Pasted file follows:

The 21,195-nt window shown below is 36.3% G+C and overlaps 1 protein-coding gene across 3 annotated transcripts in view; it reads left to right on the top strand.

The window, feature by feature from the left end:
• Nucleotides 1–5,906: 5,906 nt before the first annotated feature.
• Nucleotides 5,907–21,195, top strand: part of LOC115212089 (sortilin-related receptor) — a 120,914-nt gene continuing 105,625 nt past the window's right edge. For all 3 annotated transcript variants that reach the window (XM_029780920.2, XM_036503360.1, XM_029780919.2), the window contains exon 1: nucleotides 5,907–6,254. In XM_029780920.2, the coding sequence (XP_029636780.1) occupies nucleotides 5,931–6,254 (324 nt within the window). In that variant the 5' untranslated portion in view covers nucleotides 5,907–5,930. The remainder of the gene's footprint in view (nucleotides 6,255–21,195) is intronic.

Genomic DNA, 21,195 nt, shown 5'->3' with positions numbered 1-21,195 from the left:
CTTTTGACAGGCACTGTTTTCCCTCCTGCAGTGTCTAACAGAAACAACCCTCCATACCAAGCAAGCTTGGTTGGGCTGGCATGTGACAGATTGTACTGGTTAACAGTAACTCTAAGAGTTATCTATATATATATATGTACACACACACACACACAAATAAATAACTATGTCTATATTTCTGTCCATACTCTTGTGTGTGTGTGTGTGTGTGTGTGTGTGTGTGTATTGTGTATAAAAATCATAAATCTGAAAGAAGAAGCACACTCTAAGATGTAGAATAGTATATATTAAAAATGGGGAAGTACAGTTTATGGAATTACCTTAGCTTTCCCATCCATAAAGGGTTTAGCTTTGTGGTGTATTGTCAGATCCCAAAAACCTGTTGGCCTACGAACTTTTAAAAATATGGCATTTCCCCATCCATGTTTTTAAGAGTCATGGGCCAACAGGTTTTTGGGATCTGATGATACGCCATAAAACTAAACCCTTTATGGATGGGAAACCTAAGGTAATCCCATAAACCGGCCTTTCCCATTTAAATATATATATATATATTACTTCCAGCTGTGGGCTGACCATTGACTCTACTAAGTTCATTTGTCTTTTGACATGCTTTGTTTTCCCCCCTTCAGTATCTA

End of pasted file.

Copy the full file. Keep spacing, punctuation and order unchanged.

The 21,195-nt window shown below is 36.3% G+C and overlaps 1 protein-coding gene across 3 annotated transcripts in view; it reads left to right on the top strand.

The window, feature by feature from the left end:
• Nucleotides 1–5,906: 5,906 nt before the first annotated feature.
• Nucleotides 5,907–21,195, top strand: part of LOC115212089 (sortilin-related receptor) — a 120,914-nt gene continuing 105,625 nt past the window's right edge. For all 3 annotated transcript variants that reach the window (XM_029780920.2, XM_036503360.1, XM_029780919.2), the window contains exon 1: nucleotides 5,907–6,254. In XM_029780920.2, the coding sequence (XP_029636780.1) occupies nucleotides 5,931–6,254 (324 nt within the window). In that variant the 5' untranslated portion in view covers nucleotides 5,907–5,930. The remainder of the gene's footprint in view (nucleotides 6,255–21,195) is intronic.

Genomic DNA, 21,195 nt, shown 5'->3' with positions numbered 1-21,195 from the left:
CTTTTGACAGGCACTGTTTTCCCTCCTGCAGTGTCTAACAGAAACAACCCTCCATACCAAGCAAGCTTGGTTGGGCTGGCATGTGACAGATTGTACTGGTTAACAGTAACTCTAAGAGTTATCTATATATATATATGTACACACACACACACACAAATAAATAACTATGTCTATATTTCTGTCCATACTCTTGTGTGTGTGTGTGTGTGTGTGTGTGTGTGTGTATTGTGTATAAAAATCATAAATCTGAAAGAAGAAGCACACTCTAAGATGTAGAATAGTATATATTAAAAATGGGGAAGTACAGTTTATGGAATTACCTTAGCTTTCCCATCCATAAAGGGTTTAGCTTTGTGGTGTATTGTCAGATCCCAAAAACCTGTTGGCCTACGAACTTTTAAAAATATGGCATTTCCCCATCCATGTTTTTAAGAGTCATGGGCCAACAGGTTTTTGGGATCTGATGATACGCCATAAAACTAAACCCTTTATGGATGGGAAACCTAAGGTAATCCCATAAACCGGCCTTTCCCATTTAAATATATATATATATATTACTTCCAGCTGTGGGCTGACCATTGACTCTACTAAGTTCATTTGTCTTTTGACATGCTTTGTTTTCCCCCCTTCAGTATCTA